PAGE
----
8. Rachel Croson & Uri Gneezy, 2009. "Gender Differences in Preferences," Journal of Economic Literature, American Economic Association, vol. 47(2), pages 448-74, June.
  9. Eckel, Catherine C. & Grossman, Philip J., 2008. "Men, Women and Risk Aversion: Experimental Evidence," Handbook of Experimental Economics Results, Elsevier.
  10. Muriel Niederle & Lise Vesterlund, 2005. "Do Women Shy Away from Competition? Do Men Compete too Much?," Discussion Papers 04-030, Stanford Institute for Economic Policy Research.
  11. RobertS. Shupp & ArlingtonW. Williams, 2008. "Risk preference differentials of small groups and individuals," Economic Journal, Royal Economic Society, vol. 118(525), pages 258-283, 01.
  12. Uri Gneezy & Muriel Niederle & Aldo Rustichini, 2003. "Performance In Competitive Environments: Gender Differences," The Quarterly Journal of Economics, MIT Press, vol. 118(3), pages 1049-1074, August.
  13. Masclet, David & Colombier, Nathalie & Denant-Boemont, Laurent & Lohéac, Youenn, 2009. "Group and individual risk preferences: A lottery-choice experiment with self-employed and salaried workers," Journal of Economic Behavior & Organization, Elsevier, vol. 70(3), pages 470-484, June.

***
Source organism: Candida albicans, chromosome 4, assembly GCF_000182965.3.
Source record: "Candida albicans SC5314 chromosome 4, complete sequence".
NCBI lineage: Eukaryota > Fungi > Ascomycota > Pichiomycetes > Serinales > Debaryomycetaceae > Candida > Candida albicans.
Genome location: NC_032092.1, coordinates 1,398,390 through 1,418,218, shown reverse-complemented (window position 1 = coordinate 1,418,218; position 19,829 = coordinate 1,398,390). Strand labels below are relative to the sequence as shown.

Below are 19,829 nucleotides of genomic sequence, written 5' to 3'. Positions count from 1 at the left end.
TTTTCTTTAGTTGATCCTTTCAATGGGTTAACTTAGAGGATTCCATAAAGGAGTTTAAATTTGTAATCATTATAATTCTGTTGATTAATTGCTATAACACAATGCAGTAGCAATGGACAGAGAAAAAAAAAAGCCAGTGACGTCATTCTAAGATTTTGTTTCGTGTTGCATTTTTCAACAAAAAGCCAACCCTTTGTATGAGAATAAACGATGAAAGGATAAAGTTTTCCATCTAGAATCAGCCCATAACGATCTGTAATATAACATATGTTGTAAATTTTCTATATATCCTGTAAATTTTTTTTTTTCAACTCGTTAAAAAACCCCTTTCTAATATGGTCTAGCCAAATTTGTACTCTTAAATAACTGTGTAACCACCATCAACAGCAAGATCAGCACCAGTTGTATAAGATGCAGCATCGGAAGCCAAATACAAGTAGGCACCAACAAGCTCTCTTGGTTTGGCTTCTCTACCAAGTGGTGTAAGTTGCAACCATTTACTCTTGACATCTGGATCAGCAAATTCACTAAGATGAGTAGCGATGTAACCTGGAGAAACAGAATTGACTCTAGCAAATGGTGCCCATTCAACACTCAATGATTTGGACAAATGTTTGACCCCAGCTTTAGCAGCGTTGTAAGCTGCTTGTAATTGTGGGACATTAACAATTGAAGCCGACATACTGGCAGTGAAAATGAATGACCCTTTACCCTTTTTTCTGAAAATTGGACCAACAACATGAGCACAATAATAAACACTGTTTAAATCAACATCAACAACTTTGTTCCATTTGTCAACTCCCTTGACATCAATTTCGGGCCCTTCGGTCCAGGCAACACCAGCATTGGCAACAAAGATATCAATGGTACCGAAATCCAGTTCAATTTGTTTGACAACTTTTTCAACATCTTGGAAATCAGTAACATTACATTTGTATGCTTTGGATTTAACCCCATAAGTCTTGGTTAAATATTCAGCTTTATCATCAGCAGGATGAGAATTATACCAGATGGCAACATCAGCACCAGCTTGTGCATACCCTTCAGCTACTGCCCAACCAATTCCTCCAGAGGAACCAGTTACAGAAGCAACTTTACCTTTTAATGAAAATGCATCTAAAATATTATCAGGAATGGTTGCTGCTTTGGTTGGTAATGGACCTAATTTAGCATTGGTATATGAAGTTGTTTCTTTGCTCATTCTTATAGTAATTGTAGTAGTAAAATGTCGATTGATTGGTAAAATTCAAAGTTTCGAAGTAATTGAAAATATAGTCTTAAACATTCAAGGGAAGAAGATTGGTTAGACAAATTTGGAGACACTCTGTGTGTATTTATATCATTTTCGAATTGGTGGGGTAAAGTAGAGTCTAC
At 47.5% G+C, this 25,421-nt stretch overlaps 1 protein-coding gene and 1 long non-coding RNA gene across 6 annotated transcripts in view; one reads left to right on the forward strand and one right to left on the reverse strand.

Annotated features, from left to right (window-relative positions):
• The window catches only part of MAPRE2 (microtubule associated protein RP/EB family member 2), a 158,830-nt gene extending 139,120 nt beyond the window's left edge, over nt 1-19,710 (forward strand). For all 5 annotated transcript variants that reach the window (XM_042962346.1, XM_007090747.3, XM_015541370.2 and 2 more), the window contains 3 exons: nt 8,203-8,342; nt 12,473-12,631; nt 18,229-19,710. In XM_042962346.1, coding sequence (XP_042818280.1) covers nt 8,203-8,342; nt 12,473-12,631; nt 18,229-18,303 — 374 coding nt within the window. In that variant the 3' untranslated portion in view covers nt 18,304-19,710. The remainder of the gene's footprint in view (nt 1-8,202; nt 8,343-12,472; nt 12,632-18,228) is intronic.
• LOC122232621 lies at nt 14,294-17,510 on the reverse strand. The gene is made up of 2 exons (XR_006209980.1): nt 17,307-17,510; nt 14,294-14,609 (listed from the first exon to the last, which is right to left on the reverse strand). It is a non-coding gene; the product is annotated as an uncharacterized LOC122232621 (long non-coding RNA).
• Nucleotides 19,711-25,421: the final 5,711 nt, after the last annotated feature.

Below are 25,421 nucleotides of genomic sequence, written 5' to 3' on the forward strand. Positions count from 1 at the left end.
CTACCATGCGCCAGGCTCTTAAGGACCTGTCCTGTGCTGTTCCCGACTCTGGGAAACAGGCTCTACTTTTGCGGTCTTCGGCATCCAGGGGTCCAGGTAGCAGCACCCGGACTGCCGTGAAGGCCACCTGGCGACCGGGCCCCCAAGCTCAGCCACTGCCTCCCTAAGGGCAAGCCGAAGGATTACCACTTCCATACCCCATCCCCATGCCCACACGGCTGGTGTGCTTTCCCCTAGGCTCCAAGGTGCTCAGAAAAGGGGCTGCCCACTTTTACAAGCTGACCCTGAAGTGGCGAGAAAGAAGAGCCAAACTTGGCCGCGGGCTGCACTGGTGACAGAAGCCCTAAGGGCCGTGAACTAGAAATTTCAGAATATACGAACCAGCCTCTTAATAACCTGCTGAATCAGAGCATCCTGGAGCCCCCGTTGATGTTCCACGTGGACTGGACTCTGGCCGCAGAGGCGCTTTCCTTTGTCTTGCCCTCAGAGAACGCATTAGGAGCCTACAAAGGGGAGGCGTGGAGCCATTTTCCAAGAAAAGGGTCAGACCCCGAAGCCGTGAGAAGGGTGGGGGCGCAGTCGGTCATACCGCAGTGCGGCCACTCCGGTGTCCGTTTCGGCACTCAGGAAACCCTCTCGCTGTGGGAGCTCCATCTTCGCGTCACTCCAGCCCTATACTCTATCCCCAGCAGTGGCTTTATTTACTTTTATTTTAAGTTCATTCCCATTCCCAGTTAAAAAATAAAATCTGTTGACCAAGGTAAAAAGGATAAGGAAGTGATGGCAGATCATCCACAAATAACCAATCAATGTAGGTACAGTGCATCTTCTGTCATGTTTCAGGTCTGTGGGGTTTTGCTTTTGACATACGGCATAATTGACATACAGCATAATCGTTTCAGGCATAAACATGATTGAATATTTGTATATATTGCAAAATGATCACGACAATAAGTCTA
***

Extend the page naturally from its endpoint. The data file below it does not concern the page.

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Citations

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Cited by:
  1. Antonio FILIPPIN & Paolo CROSETTO, 2014. "A Reconsideration of Gender Differences in Risk Attitudes," Departmental Working Papers 2014-01, Department of Economics, Management and Quantitative Methods at Università degli Studi di Milano.
  2. Charness, Gary & Viceisza, Angelino, 2012. "Comprehension and Risk Elicitation in the Field: Evidence from Rural Senegal," University of California at Santa Barbara, Economics Working Paper Series qt5512d150, Department of Economics, UC Santa Barbara.
  3. Sule Alan & Nazli Baydar & Teodora Boneva & Thomas Crossley & Seda Ertac, 2013. "Parental socialisation effort and the intergenerational transmission of risk preferences," IFS Working Papers W13/12, Institute for Fiscal Studies.
  4. Brunello, Giorgio & De Paola, Maria, 2013. "Leadership at school: Does the gender of siblings matter?," Economics Letters, Elsevier, vol. 120(1), pages 61-64.
  5. Seda Ertac & Mehmet Y. Gurdal, 2013. "Preference Communication and Leadership in Group Decision-Making," Koç University-TUSIAD Economic Research Forum Working Papers 1324, Koc University-TUSIAD Economic Research Forum.
  6. Seda Ertac & Mehmet Y. Gurdal, 2012. "Personality, Group Decision-Making and Leadership," Koç University-TUSIAD Economic Research Forum Working Papers 1227, Koc University-TUSIAD Economic Research Forum.
  7. Jeroen Nieboer, 2013. "Risk taking in diverse groups: Gender matters," Discussion Papers 2013-06, The Centre for Decision Research and Experimental Economics, School of Economics, University of Nottingham.
  8. Charness, Gary & Gneezy, Uri, 2012. "Strong Evidence for Gender Differences in Risk Taking," Journal of Economic Behavior & Organization, Elsevier, vol. 83(1), pages 50-58.
  9. Valeria Faralla & Alessandro Innocenti & Eva Venturini, 2013. "Risk Taking and Social Exposure," Labsi Experimental Economics Laboratory University of Siena 046, University of Siena.